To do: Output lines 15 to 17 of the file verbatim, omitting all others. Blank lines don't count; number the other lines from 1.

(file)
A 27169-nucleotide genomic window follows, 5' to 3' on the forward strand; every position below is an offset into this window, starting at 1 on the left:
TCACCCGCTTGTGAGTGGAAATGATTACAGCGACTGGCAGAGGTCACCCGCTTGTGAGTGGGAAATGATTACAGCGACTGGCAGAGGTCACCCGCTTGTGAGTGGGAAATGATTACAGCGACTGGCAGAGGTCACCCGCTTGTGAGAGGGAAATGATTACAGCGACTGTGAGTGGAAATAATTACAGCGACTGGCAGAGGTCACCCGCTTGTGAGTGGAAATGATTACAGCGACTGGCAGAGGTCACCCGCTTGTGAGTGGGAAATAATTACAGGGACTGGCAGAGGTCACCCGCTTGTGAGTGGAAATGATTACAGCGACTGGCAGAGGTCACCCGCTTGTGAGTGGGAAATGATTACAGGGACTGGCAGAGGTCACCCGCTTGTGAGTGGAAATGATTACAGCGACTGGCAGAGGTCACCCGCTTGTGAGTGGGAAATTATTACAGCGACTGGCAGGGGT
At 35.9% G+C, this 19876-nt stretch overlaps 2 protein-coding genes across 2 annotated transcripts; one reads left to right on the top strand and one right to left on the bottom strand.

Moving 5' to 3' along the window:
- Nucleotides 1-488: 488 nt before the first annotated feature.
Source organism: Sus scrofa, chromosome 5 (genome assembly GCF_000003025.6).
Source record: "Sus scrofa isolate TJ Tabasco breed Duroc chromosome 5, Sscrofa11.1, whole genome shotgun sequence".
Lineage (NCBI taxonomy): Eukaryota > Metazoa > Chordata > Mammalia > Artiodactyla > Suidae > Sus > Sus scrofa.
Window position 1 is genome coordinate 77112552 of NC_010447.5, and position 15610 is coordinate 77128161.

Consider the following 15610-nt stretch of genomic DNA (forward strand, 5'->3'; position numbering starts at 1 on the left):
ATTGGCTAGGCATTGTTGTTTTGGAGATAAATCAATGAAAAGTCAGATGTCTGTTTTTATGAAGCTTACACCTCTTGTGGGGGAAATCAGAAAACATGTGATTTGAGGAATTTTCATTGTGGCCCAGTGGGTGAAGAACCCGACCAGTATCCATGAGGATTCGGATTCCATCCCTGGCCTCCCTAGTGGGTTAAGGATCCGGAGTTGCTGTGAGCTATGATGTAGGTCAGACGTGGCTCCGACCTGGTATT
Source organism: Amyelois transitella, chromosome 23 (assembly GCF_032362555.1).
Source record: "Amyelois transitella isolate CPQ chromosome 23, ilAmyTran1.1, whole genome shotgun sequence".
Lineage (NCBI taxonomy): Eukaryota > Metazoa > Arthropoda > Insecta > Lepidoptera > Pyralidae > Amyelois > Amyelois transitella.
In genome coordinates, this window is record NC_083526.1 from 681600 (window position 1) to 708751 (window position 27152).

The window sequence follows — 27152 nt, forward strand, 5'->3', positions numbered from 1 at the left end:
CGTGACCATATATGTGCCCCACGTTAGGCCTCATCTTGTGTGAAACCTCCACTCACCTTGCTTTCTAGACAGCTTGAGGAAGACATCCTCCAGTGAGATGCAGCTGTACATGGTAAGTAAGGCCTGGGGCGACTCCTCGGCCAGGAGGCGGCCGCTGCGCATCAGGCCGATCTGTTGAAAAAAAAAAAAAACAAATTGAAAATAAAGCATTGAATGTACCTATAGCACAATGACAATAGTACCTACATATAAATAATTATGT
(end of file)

In genome coordinates, this window is record NC_083526.1 from 681600 (window position 1) to 708751 (window position 27152).

The window sequence follows — 27152 nt, forward strand, 5'->3', positions numbered from 1 at the left end:
CGTGACCATATATGTGCCCCACGTTAGGCCTCATCTTGTGTGAAACCTCCACTCACCTTGCTTTCTAGACAGCTTGAGGAAGACATCCTCCAGTGAGATGCAGCTGTACATGGTAAGTAAGGCCTGGGGCGACTCCTCGGCCAGGAGGCGGCCGCTGCGCATCAGGCCGATCTGTTGAAAAAAAAAAAAAACAAATTGAAAATAAAGCATTGAATGTACCTATAGCACAATGACAATAGTACCTACATATAAATAATTATGT